Inside my wallet I have two laminated cards with even more detailed information. One card actually lists many of the issues that had been discovered (not all of them because the card needs to be updated with new diagnosis) so it lets whoever is treating me that it is best to do as my bracelet says. The second card is probably the most important of the two. My bracelet mentions “asplenic” which means that I had my spleen removed at some point. Actually it was during my diagnostic stages for my Hodgkin’s. But many of us over the age of 35 know that back in the decades before the 90’s, it was common for spleens to be removed, at the time unaware how crucial spleens would be in fighting infections and treating heart disease.
My hope is that when a tech sees that I am asplenic, they pass the word on and know that I am at a high risk of infection, or I might just be at the hospital for that very reason and to follow the directions that are on the other side of that card… run immediate blood cultures, and begin top level antibiotics through IV as if I were being treated for the worst possible infection if I had a fever over 101.5. Otherwise, antibiotics should be used preventatively for any other procedures, including dental work beyond the normal cleaning and fillings.
My bracelet was used three times within a one year period last year. And unfortunately the first test my bracelet got, I was transported by ambulance, unconscious, to the worst possibly of choices for hospitals, the one with all the cleanliness complaints against it. I was eventually diagnosed with aspiration pneumonia, but the worst of it was that I was septic. I was perhaps hours away from advancing to septic shock, which with my health would not have ended well. But to their credit, they saw my bracelet, and followed the directions to the letter. While they did lead me to recovery, their discharge instructions lacked the needs for my survivorship standards and my family physician promptly kept me at rest another two weeks until fully recovered. The other two incidents, emergency personnel used the exact same procedure, and fortunately I am here typing this post.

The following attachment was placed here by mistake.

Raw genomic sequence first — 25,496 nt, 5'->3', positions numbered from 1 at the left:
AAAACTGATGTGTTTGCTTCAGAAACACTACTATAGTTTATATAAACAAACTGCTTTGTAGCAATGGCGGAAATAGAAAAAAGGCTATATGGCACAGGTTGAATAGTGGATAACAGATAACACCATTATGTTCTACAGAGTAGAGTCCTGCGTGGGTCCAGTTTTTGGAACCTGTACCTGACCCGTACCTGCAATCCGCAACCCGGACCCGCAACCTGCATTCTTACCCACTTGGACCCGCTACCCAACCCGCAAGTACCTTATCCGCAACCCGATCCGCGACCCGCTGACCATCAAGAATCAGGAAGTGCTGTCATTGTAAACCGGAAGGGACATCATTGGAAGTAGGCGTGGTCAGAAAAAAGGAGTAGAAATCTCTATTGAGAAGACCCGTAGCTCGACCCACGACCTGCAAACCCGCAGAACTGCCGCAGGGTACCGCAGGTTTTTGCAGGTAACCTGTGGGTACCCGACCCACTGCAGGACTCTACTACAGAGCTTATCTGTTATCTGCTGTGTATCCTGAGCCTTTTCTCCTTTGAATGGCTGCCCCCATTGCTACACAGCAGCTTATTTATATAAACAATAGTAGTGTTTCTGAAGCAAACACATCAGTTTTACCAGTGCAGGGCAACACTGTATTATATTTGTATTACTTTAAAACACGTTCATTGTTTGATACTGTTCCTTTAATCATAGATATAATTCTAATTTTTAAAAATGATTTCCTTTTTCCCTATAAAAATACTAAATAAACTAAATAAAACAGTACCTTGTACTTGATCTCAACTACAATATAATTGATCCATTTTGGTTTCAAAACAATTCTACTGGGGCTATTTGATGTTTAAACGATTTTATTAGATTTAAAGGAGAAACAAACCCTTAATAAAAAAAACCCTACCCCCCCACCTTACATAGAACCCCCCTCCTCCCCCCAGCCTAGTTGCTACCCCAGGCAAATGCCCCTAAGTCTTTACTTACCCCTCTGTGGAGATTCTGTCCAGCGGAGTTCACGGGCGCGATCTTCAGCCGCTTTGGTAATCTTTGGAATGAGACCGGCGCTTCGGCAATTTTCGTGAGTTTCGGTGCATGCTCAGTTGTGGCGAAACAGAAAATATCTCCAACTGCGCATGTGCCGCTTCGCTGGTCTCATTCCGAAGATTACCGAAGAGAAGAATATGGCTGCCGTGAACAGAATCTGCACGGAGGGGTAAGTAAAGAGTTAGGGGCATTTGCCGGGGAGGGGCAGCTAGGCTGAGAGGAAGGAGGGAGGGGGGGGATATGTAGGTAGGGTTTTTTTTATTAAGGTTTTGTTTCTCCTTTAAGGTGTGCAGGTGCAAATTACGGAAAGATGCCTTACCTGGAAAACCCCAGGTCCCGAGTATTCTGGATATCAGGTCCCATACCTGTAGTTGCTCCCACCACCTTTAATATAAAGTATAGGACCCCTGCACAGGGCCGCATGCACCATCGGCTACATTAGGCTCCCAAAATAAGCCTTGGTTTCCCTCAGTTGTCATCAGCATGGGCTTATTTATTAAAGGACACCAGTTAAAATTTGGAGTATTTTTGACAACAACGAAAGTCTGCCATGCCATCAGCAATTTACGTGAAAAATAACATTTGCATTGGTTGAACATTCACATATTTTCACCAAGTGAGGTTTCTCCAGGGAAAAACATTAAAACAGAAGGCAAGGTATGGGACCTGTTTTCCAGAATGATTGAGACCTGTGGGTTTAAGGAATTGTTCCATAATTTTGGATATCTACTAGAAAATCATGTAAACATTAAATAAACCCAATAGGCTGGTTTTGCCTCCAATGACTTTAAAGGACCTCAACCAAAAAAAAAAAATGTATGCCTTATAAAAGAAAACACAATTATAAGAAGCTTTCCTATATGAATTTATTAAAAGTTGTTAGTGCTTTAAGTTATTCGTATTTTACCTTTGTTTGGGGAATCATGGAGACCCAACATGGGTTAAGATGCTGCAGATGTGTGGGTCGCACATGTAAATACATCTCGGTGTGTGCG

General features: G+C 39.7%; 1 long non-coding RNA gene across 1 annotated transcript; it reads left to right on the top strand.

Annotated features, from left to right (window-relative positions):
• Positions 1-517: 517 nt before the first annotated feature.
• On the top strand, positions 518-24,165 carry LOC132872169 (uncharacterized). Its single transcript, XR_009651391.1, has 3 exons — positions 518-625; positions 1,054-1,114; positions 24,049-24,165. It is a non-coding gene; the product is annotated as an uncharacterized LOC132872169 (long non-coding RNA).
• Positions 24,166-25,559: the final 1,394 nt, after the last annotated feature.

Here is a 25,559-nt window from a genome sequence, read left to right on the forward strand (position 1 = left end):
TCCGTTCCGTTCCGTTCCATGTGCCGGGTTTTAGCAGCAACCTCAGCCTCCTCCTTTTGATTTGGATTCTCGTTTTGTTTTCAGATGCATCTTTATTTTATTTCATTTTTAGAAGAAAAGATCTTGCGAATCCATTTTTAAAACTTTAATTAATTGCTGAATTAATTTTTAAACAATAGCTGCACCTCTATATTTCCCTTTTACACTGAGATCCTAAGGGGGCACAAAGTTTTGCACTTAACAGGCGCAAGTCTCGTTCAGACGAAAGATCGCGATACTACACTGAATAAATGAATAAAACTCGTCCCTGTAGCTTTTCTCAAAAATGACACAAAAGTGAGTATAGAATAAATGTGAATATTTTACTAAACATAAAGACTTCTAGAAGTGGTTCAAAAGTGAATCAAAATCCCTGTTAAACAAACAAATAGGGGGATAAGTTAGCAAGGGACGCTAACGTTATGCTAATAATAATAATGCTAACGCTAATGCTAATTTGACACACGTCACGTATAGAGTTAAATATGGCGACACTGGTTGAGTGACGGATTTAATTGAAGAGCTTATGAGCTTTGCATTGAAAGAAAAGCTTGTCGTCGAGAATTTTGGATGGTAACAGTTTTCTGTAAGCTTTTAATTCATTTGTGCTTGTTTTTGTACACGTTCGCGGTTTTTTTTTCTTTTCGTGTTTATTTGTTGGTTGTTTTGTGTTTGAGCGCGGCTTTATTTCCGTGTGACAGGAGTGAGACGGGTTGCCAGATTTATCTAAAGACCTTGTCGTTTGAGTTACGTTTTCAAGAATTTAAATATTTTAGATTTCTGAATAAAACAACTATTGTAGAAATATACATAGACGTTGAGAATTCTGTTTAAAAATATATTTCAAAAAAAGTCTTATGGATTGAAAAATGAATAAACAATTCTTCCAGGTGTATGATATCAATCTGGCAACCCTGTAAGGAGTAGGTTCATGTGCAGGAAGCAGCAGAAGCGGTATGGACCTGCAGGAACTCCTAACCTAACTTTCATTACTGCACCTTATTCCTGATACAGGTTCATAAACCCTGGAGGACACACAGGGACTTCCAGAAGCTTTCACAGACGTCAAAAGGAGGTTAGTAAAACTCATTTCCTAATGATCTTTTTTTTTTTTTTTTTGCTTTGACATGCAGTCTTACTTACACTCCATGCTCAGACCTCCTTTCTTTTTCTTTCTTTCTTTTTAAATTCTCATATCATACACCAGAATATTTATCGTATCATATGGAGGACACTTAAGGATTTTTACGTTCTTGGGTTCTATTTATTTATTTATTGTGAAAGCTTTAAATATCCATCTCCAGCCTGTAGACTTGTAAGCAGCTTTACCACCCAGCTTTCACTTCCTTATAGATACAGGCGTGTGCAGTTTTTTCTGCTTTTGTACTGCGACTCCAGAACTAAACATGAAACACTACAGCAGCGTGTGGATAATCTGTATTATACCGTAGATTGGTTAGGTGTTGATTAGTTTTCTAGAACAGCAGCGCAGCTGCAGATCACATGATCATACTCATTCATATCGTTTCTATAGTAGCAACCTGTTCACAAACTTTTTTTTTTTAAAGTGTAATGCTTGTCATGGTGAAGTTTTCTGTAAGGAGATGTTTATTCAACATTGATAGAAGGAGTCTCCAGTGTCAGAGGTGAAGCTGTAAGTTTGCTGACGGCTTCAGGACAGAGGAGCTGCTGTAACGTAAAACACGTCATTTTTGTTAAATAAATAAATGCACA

But what happens to the other cancer survivors who do not have the opportunities that I have had, and many other have? What happens to the cancer survivors just out of treatment who have not had their first follow up to even see if side effects have begun to develop? Then again, what if you just happen to have something unusual, but you have doctors who just provide standard care (and no, I am not beginning the anti standardized testing in schools argument – that will be another post). The television show House, no longer on television, starred a doctor at a prominent hospital who was only assigned “special” cases. Of course it took him the entire episode, and most of his cases were all cured. In the real world, this is more the exception than the rule unfortunately.
The good thing is that now, smaller hospitals are connecting and merging with the larger networked hospitals, and now have access to the current information as it is shared. Also, patients are now followed right from day one following the completion of their treatments for whether side effects develop short term or long term. But a good suggestion for anyone, not just cancer patients, but anyone who has had any medical condition out of the norm, heart attack, stroke, diabetes, ALS, epilepsy… anything that could let the emergency technicians know that they have a patient with special needs, might just make a difference. And for $32, a bracelet for your life is more than worth the better care you will need.